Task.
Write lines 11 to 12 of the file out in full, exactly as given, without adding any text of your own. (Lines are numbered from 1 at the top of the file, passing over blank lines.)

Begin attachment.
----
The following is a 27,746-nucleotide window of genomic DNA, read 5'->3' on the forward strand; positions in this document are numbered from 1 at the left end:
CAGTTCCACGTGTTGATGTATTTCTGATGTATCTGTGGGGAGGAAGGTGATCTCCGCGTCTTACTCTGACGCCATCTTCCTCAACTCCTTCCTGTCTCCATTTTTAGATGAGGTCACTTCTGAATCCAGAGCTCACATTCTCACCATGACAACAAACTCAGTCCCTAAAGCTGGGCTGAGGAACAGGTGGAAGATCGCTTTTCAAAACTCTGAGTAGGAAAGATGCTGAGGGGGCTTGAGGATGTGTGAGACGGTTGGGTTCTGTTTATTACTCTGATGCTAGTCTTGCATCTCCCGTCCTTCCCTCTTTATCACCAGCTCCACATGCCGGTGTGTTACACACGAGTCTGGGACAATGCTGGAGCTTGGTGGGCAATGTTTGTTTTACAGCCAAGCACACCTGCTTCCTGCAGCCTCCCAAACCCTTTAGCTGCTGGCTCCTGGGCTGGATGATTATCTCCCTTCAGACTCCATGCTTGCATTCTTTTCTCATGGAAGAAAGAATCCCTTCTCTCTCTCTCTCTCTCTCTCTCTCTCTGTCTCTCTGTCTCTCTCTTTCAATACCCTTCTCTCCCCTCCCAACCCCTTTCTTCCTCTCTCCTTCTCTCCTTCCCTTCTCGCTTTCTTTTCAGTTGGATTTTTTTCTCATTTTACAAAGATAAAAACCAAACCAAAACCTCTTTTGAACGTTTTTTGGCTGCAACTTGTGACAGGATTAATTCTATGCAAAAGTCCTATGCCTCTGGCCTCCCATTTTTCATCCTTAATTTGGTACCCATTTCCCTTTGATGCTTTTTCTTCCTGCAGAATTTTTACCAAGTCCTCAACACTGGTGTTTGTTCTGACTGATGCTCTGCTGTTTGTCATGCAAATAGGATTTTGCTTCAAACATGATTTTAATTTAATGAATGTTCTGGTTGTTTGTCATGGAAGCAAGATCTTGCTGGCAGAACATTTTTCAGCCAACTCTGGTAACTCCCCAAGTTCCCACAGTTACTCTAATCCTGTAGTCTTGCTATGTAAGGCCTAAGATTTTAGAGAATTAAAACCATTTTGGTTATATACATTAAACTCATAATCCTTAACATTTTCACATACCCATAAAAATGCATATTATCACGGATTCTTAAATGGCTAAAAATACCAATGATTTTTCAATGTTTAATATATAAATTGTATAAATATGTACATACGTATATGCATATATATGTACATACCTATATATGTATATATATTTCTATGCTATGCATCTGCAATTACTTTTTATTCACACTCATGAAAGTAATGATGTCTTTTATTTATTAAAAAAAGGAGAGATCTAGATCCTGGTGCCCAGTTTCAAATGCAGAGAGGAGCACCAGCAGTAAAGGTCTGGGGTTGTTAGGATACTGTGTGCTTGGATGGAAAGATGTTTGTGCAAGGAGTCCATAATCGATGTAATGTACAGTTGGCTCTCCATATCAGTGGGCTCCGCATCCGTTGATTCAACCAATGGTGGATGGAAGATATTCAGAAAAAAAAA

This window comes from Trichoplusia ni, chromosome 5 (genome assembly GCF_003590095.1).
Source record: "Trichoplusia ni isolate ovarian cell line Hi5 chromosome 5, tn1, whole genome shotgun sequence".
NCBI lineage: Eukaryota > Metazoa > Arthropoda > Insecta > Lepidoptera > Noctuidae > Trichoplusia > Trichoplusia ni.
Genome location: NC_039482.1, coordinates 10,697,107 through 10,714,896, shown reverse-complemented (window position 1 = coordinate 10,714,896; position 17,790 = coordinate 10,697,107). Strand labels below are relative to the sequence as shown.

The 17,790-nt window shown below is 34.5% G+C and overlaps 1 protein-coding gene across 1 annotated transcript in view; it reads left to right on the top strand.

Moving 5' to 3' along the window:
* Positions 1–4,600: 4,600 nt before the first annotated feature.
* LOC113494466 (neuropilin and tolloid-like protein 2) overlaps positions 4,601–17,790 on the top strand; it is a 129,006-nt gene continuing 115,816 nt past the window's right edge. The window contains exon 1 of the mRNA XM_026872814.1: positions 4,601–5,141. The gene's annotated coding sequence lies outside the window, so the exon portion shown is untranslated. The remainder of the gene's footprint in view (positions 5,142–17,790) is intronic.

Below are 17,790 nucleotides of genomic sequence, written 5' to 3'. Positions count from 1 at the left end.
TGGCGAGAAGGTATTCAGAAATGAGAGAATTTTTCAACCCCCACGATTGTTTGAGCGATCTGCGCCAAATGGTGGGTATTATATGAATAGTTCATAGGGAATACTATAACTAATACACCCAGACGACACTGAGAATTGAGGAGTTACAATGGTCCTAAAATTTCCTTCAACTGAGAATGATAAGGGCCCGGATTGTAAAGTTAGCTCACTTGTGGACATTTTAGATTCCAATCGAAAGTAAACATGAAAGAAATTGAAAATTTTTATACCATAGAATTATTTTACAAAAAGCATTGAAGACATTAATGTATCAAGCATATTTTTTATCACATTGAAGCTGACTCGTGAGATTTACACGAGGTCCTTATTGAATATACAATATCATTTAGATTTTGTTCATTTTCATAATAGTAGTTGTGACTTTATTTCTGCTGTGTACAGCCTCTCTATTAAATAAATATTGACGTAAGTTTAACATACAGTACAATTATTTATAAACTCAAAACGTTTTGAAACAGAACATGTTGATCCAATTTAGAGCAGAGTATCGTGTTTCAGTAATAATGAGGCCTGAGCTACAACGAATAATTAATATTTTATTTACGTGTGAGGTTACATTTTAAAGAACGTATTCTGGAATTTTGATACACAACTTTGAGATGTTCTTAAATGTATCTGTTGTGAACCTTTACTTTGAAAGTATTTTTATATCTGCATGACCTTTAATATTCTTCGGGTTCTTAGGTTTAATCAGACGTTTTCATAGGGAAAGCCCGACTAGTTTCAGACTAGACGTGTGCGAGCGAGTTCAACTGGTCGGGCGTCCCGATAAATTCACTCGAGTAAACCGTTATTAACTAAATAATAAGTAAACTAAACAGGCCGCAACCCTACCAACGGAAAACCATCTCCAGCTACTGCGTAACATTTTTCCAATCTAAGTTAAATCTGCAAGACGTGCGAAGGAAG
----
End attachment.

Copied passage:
Below are 17,790 nucleotides of genomic sequence, written 5' to 3'. Positions count from 1 at the left end.
TGGCGAGAAGGTATTCAGAAATGAGAGAATTTTTCAACCCCCACGATTGTTTGAGCGATCTGCGCCAAATGGTGGGTATTATATGAATAGTTCATAGGGAATACTATAACTAATACACCCAGACGACACTGAGAATTGAGGAGTTACAATGGTCCTAAAATTTCCTTCAACTGAGAATGATAAGGGCCCGGATTGTAAAGTTAGCTCACTTGTGGACATTTTAGATTCCAATCGAAAGTAAACATGAAAGAAATTGAAAATTTTTATACCATAGAATTATTTTACAAAAAGCATTGAAGACATTAATGTATCAAGCATATTTTTTATCACATTGAAGCTGACTCGTGAGATTTACACGAGGTCCTTATTGAATATACAATATCATTTAGATTTTGTTCATTTTCATAATAGTAGTTGTGACTTTATTTCTGCTGTGTACAGCCTCTCTATTAAATAAATATTGACGTAAGTTTAACATACAGTACAATTATTTATAAACTCAAAACGTTTTGAAACAGAACATGTTGATCCAATTTAGAGCAGAGTATCGTGTTTCAGTAATAATGAGGCCTGAGCTACAACGAATAATTAATATTTTATTTACGTGTGAGGTTACATTTTAAAGAACGTATTCTGGAATTTTGATACACAACTTTGAGATGTTCTTAAATGTATCTGTTGTGAACCTTTACTTTGAAAGTATTTTTATATCTGCATGACCTTTAATATTCTTCGGGTTCTTAGGTTTAATCAGACGTTTTCATAGGGAAAGCCCGACTAGTTTCAGACTAGACGTGTGCGAGCGAGTTCAACTGGTCGGGCGTCCCGATAAATTCACTCGAGTAAACCGTTATTAACTAAATAATAAGTAAACTAAACAGGCCGCAACCCTACCAACGGAAAACCATCTCCAGCTACTGCGTAACATTTTTCCAATCTAAGTTAAATCTGCAAGACGTGCGAAGGAAG